Advice from Spill's therapists
Pay attention to work-life balanceLook at the whole pictureTips to deal with burnoutRelated resources
Spill's spot-and-treat system detects early signs of burnout, and reaches out automatically to anyone who's struggling.

Preventing burnout

Spill's qualified therapists answer real questions from employees struggling with burnout.

What is burnout? How can I avoid it? If I do start to see the symptoms cropping up, how can I nip it in the bud?

Our first therapist suggests...

Pay attention to work-life balance

Burnout is something that occurs when you have experienced levels of stress that are too high for too long, and is characterised by a loss of energy, enthusiasm, and a diminished sense of self.

There are essentially two ways to avoid burnout and they are either a reduction in workload, or an increase in capacity to take work on. The former is established by getting better at pushing back and saying “No” to unreasonable or unworkable demands, and the prioritisation of ones own needs. The latter is not always possible but, when it is, it tends to result from a rather counterintuitive concentration on the importance of rest, recuperation, and focus on the aspects of life that are enjoyed away from work.

The most common symptoms are tiredness, lack of motivation, loss of interest, feelings of detachment, negative outlook, feelings of hopelessness and overwhelm, and procrastination.

When you notice these symptoms you have to pay attention to your work-life balance by keeping a strong boundary between the time you spend working and that which you spend doing the other things in life from which you derive joy.

Ask for support if you need it either in terms of help at work, or with your emotions, preferably both.

Treat burnout before it requires time off by giving employees access to therapy with burnout specialists.
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Our second therapist suggests...

Look at the whole picture

Burnout occurs when we are in a high stress state for a prolonged time with no space in between to heal. We can cope with a full-on day at work IF we have a rejuvenating evening. The body needs time to take a breath and rest. The nervous system doesn’t like to be at full power for too long so we need to understand what it feels like to be in this state and how to dial it down.

So this seems like a bit of a shortcut of an answer, but Spill have created so many resources on burnout symptoms and recovery that it seems the best thing I can do here is direct you to these resources as they have been well researched and well written for questions just like yours.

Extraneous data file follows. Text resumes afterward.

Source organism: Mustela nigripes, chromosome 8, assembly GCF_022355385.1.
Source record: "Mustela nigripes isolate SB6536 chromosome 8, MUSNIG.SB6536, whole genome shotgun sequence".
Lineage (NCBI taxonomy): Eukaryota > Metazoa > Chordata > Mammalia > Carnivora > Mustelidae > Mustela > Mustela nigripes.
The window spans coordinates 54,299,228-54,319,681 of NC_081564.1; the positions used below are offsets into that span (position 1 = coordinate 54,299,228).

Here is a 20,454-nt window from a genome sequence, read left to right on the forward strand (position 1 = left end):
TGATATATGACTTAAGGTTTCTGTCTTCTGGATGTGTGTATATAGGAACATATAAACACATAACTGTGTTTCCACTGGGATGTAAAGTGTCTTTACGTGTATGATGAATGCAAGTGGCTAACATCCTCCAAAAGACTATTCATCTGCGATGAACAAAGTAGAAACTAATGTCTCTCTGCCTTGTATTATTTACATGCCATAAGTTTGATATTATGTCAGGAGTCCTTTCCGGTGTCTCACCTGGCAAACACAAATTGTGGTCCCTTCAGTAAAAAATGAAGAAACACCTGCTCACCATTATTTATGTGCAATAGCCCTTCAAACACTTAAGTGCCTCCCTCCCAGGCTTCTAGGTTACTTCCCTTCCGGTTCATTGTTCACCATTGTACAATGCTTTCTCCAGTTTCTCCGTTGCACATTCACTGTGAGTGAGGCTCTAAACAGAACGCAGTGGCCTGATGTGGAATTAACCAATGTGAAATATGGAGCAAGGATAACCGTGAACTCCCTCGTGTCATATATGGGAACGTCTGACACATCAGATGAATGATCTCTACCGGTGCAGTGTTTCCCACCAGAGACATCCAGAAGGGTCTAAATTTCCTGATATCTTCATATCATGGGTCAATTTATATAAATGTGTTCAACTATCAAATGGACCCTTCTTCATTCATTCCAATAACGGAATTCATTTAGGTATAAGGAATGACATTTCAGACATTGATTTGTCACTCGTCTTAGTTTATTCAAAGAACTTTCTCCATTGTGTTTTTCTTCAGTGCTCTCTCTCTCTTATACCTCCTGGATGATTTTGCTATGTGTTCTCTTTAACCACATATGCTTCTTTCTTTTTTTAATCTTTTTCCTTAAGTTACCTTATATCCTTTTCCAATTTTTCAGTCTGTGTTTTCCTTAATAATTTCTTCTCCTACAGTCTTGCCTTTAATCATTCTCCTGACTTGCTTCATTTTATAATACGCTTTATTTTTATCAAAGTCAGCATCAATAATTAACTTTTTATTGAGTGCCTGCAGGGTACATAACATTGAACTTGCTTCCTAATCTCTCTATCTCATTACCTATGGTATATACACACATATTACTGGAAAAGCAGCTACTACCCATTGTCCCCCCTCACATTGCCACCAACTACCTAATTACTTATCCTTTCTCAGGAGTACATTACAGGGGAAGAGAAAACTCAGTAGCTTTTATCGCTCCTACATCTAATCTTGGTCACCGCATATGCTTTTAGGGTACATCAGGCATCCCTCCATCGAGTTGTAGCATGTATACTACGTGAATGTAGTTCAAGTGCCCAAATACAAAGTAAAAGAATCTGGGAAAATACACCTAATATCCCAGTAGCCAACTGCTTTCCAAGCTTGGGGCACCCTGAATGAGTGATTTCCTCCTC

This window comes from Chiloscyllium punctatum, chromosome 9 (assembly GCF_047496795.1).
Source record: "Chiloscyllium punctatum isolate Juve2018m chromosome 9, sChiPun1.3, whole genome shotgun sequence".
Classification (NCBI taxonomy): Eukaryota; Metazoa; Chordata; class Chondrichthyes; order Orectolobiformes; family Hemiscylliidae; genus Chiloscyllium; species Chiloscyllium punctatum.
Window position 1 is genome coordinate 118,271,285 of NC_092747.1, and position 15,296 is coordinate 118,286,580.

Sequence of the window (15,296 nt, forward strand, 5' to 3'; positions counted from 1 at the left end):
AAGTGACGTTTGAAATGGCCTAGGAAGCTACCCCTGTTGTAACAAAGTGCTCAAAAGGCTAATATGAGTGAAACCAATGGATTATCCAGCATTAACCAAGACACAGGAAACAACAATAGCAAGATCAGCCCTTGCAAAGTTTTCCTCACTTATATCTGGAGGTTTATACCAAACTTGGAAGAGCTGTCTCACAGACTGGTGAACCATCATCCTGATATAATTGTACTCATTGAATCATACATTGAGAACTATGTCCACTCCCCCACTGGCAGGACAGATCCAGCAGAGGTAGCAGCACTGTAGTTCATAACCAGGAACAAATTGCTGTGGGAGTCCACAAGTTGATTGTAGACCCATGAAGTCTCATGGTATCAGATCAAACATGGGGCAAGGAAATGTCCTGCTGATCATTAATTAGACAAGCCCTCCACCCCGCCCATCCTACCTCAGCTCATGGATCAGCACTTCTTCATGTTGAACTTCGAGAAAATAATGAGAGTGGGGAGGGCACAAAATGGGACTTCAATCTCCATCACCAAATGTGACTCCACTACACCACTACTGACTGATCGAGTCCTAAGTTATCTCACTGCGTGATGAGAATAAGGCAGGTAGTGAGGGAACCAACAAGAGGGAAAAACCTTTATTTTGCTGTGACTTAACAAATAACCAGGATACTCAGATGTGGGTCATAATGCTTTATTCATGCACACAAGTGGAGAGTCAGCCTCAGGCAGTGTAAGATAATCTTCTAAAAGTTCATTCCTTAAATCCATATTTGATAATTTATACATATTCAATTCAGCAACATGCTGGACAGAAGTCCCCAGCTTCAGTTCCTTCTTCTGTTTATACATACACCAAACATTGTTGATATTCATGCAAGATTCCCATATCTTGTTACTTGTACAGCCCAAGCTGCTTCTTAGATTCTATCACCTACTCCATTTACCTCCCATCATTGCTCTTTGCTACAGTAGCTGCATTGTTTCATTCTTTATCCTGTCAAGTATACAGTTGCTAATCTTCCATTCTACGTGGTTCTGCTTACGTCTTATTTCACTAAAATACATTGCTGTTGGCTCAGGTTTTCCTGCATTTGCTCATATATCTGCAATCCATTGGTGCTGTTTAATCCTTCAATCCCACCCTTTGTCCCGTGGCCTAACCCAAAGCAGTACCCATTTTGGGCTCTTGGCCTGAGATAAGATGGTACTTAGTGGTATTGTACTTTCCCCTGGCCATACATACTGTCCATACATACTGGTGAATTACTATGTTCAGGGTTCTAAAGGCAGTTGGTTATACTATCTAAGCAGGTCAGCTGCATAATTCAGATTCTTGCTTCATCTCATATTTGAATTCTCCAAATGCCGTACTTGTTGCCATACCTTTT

The only element I would add to the Spill resources is to consider all the different factors in your life: the above resources are more centred around work. We don’t live in a vacuum. Every part of our world demands some energy from us and/or recharges our energy. Think about your social world, your family, your interests, your relationships, your physical health, etc. Are there any areas that need adjusting or attending to in order to create more balance or health? E.g. seeing friends more/less? More meaningful connection with partner/parents/children? More interests outside of work? For some people, work stress is manageable but they then get home to a difficult relationship/family life which means their stress is never switched off. Hence why looking at the whole picture is important.

Survey your team's burnout risk each week with Spill Safety Net, and let our therapists reach out to help anyone who's struggling.
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Our third therapist suggests...

Tips to deal with burnout

Burnout is a state of mental and physical exhaustion. It is related to work stress but may be affected by external issues. Those experiencing burnout may also have low mood and anxiety.

Indicators of burnout are fatigue, feeling self-critical, irritability and decrease in empathy, poor sleep, difficulty concentrating or focusing, a sense of dissatisfaction and physical complaints.

The following are ways to prevent burnout/ deal with it should it occur:

  • Set boundaries. Usually when I see people experiencing burnout they are overwhelmed by different priorities and doing too much. Aim to have an awareness of your limits and practice saying ‘no’ when taking on more work is unrealistic.
  • Make space for regular relaxation in your life. It might help to schedule this. Relaxation strategies are things that we do that lower our heart rate, slow our breathing down and relax our muscles. Examples are massage, progressive muscle relaxation, body scans, time in nature, yoga…
  • Take time out. This means taking a short break every hour at work, avoiding over-working, taking annual leave, and having time off when sick.
  • Ask for help when you need it and assert your needs. Often when people tell me they are experiencing burnout I notice that they are avoiding speaking up about what they want and need or that they lack support in general. Consider your resources. This might be things like therapy, coaching, mentoring, friends and family, workplace policies and procedures, HR and your manager or colleagues.
  • Make space in your life for hobbies and interests that replenish you.
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